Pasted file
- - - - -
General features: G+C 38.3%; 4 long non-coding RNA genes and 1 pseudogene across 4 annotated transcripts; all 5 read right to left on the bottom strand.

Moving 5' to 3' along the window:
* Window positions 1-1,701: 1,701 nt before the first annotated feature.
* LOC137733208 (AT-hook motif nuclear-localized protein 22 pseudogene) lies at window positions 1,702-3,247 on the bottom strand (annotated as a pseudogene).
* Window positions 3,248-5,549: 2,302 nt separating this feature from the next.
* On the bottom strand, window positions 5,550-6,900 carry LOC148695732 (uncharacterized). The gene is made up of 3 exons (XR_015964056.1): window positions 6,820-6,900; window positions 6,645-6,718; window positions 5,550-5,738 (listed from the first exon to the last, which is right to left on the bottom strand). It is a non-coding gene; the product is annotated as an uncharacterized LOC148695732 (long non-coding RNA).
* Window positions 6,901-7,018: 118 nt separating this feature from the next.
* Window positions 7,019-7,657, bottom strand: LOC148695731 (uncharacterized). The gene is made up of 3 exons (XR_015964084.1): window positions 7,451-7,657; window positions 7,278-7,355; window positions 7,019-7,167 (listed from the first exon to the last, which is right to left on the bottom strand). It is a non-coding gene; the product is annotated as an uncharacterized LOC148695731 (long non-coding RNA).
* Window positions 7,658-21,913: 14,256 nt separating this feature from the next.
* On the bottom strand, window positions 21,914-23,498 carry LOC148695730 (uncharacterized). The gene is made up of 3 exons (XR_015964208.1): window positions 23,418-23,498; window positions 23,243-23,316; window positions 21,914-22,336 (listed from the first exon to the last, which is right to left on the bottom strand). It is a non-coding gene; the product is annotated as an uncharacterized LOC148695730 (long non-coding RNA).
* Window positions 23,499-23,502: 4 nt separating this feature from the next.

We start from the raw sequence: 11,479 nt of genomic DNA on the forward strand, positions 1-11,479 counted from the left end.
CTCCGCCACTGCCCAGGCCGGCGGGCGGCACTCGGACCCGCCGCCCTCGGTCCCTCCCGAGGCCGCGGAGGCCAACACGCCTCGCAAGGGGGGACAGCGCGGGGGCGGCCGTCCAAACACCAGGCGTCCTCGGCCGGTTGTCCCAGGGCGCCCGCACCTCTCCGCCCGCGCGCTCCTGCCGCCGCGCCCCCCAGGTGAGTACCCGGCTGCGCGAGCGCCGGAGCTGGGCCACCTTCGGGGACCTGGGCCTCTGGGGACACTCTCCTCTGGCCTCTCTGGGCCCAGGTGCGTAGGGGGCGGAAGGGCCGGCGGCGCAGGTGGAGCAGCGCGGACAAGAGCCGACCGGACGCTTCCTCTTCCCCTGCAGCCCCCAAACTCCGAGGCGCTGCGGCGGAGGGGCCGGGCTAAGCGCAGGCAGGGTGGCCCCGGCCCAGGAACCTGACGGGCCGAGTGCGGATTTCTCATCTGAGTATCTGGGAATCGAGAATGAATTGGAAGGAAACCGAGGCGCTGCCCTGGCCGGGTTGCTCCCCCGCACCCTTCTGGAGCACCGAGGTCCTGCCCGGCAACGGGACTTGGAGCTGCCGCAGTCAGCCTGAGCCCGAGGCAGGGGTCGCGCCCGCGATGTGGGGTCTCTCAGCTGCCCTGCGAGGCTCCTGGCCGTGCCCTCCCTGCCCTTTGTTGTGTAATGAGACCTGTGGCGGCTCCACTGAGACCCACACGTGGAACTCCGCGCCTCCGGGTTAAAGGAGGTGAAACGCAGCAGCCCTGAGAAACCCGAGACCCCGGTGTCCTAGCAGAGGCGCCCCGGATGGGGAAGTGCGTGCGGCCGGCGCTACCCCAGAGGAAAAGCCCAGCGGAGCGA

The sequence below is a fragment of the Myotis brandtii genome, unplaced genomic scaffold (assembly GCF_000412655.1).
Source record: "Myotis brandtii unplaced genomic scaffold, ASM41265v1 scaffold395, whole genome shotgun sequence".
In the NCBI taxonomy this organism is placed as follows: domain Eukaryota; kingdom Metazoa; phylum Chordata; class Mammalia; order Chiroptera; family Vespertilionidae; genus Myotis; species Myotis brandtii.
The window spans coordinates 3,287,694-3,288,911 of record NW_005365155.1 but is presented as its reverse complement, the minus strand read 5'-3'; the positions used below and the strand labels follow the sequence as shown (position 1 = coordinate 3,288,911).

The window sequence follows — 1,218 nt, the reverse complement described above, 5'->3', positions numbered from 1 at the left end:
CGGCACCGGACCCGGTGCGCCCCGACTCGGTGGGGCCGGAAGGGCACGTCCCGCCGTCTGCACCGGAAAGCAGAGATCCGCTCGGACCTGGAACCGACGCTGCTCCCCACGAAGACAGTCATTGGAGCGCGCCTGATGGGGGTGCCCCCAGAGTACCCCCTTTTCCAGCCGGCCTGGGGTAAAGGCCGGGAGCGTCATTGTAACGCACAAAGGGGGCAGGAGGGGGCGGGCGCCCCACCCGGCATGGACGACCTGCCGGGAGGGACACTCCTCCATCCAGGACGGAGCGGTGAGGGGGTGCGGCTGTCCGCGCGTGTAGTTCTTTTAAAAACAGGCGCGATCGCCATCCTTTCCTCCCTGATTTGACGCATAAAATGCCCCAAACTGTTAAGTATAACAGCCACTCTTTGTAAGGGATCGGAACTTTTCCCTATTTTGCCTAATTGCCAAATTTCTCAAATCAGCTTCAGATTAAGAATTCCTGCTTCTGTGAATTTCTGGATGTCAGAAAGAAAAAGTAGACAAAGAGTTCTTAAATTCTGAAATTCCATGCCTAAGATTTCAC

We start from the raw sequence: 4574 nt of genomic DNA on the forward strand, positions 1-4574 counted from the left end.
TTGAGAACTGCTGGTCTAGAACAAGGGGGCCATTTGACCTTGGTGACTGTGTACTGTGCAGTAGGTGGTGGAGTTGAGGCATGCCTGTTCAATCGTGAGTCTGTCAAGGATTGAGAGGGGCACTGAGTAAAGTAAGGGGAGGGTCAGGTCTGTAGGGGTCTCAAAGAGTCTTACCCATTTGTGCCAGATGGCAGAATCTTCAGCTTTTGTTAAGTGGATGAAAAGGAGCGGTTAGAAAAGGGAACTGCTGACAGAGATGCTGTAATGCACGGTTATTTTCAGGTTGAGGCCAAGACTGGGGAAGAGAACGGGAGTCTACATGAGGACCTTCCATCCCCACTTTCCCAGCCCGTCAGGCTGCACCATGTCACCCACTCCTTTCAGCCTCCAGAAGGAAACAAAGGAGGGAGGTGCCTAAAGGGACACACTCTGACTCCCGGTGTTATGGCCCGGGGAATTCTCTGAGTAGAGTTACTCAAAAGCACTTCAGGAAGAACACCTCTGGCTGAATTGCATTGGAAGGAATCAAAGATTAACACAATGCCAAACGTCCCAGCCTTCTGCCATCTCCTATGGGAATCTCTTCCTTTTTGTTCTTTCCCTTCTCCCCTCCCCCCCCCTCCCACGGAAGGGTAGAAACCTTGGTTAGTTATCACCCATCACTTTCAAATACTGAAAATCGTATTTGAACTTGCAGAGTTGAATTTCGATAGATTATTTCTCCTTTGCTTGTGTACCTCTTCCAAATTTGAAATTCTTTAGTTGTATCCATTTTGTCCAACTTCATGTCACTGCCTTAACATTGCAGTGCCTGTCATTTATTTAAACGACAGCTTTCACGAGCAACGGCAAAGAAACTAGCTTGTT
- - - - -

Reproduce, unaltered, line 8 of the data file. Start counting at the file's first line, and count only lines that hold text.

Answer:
* Window positions 7,019-7,657, bottom strand: LOC148695731 (uncharacterized). The gene is made up of 3 exons (XR_015964084.1): window positions 7,451-7,657; window positions 7,278-7,355; window positions 7,019-7,167 (listed from the first exon to the last, which is right to left on the bottom strand). It is a non-coding gene; the product is annotated as an uncharacterized LOC148695731 (long non-coding RNA).